Flames general manager Brad Treliving made a concerted effort heading into this season to improve his team’s depth, specifically at forward. At least on paper, it’s safe to say he’s accomplished that goal. Not only does Calgary look like a deeper group up front, they also boast a number of interchangeable parts. It’s that potential versatility that could form a central theme if this season is going to be ultimately successful.
I know, I know, things didn’t go according to plan on night one in Vancouver, and it looks like there is still lots of work to do. In saying that, though, I do appreciate the balance Calgary has struck early on with their four line combinations.
Johnny Gaudreau-Sean Monahan-Elias Lindholm
Matthew Tkachuk-Mikael Backlund-Michael Frolik
Dillon Dube-Derek Ryan-James Neal
Sam Bennett-Mark Jankowski-Austin Czarnik
Above is how the Flames started on opening night against the Canucks, but it didn’t take long for things to start changing. By the second period, Czarnik and Frolik had swapped spots, while Neal and Lindholm changed places early in the third period. With so many NHL quality forwards, head coach Bill Peters has those types of options available to him.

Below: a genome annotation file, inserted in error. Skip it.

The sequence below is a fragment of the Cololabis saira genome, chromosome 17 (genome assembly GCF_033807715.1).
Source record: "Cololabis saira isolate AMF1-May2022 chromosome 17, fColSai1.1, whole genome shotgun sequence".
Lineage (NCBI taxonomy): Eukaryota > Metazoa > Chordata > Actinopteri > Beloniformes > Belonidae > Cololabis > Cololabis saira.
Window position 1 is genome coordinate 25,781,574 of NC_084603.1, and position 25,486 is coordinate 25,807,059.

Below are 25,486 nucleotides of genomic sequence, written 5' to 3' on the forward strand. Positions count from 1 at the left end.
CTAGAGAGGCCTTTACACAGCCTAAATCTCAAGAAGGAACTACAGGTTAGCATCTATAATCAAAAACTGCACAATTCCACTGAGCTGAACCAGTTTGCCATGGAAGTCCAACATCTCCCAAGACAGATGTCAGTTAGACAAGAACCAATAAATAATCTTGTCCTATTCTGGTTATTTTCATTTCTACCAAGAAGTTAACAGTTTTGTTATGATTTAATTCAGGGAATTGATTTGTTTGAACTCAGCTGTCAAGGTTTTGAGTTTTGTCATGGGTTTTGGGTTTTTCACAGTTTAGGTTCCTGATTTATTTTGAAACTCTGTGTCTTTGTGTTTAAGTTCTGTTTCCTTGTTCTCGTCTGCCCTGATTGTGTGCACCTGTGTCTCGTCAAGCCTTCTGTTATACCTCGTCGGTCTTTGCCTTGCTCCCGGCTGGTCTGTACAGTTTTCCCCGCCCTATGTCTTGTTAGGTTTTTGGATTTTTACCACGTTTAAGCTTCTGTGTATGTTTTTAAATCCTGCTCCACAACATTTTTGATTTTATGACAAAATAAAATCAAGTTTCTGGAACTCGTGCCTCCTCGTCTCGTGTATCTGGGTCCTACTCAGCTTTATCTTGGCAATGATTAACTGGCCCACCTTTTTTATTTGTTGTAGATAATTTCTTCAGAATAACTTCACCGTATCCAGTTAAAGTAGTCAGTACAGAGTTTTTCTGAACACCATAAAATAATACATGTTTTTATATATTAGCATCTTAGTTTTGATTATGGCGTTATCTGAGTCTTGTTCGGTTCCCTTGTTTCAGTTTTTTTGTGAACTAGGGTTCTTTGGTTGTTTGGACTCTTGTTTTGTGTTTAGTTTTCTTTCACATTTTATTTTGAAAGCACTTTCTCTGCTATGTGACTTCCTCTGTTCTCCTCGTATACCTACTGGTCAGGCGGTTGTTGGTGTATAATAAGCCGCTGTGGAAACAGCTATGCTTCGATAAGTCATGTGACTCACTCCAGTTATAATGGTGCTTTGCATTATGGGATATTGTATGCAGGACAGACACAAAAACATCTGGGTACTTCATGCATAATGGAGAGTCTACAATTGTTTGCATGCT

Unlike last year, Peters has myriad options to juggle things up if the team were to go into a significant slump. Because Calgary is as seemingly deep as they are, it would be easy to mix and match from one game to the next if things aren’t clicking. It’s something last year’s team didn’t have the luxury of, mainly because things dropped off so much after the top two lines.
Similarly, Peters has some really interesting in-game options available to him. Peters was not shy on Wednesday to throw things into the blender, and you can understand why. Sure, Calgary wasn’t playing all that well, but I think it goes beyond frustration. Because the Flames have so many plug-and-play options, Peters has the luxury of mixing things up earlier what was afforded to Glen Gulutzan a season ago.